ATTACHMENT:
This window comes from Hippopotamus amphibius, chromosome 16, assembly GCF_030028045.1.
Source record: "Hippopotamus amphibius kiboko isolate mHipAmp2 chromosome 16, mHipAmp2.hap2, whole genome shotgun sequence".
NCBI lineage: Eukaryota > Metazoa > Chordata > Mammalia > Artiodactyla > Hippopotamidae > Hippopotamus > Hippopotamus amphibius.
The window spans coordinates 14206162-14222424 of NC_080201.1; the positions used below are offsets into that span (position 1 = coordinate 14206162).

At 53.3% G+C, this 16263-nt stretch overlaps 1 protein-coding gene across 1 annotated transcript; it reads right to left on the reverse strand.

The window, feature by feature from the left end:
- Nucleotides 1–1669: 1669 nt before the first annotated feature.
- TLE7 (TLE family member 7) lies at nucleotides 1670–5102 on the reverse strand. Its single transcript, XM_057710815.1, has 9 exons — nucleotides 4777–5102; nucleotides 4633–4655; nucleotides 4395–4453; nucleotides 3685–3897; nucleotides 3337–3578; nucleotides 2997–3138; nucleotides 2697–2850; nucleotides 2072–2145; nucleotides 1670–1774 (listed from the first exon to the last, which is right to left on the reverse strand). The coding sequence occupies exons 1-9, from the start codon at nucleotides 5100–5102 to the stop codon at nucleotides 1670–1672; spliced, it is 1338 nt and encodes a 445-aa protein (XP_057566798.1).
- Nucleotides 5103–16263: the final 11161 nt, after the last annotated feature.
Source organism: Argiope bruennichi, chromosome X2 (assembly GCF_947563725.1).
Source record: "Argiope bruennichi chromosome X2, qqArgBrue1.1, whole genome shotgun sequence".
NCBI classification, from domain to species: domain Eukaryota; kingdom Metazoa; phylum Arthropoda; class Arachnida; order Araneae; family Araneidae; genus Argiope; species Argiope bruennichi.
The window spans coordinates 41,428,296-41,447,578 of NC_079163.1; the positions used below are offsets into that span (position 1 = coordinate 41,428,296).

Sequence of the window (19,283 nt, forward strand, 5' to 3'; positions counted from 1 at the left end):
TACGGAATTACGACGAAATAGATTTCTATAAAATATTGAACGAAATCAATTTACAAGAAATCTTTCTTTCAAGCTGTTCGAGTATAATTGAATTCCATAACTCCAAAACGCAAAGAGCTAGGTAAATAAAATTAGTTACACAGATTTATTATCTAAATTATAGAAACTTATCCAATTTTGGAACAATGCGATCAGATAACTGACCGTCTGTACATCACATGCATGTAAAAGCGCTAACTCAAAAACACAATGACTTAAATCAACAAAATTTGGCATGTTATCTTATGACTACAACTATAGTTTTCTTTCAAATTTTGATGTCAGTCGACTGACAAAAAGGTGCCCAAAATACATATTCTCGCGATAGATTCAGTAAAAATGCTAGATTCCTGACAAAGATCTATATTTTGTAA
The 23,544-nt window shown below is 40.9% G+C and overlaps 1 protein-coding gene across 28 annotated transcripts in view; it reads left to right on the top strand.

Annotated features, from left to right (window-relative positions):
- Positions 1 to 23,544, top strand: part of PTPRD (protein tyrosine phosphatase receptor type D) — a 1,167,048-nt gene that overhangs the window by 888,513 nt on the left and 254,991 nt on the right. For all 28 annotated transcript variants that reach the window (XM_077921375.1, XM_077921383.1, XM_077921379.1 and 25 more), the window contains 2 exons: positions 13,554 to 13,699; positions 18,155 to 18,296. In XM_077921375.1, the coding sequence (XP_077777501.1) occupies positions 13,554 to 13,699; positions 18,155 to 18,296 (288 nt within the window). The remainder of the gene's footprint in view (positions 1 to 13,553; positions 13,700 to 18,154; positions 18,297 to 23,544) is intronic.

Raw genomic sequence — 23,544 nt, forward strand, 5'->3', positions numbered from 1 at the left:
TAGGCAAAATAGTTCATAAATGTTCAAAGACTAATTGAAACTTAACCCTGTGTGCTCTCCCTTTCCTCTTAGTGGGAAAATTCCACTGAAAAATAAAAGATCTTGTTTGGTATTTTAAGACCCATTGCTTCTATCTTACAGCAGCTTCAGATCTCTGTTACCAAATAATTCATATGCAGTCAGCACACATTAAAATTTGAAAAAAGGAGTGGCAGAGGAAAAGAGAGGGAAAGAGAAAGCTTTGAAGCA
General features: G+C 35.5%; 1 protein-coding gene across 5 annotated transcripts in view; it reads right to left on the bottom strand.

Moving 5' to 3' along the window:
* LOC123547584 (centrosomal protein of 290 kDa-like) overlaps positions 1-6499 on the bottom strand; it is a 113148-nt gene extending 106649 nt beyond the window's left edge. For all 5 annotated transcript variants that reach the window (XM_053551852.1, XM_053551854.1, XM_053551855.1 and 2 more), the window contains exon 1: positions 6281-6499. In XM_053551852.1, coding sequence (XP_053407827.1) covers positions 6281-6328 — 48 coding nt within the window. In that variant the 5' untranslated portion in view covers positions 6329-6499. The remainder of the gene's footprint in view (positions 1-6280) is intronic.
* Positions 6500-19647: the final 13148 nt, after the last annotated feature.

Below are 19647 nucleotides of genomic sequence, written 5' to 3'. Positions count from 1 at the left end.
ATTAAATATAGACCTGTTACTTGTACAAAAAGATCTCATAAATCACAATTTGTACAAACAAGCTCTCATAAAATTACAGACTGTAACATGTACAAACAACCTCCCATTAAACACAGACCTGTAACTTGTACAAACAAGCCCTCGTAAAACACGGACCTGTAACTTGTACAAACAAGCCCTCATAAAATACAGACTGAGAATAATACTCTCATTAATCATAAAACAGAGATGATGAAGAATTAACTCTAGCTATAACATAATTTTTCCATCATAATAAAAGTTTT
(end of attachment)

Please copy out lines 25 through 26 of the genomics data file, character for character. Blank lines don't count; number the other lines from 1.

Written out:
Below are 19647 nucleotides of genomic sequence, written 5' to 3'. Positions count from 1 at the left end.
ATTAAATATAGACCTGTTACTTGTACAAAAAGATCTCATAAATCACAATTTGTACAAACAAGCTCTCATAAAATTACAGACTGTAACATGTACAAACAACCTCCCATTAAACACAGACCTGTAACTTGTACAAACAAGCCCTCGTAAAACACGGACCTGTAACTTGTACAAACAAGCCCTCATAAAATACAGACTGAGAATAATACTCTCATTAATCATAAAACAGAGATGATGAAGAATTAACTCTAGCTATAACATAATTTTTCCATCATAATAAAAGTTTT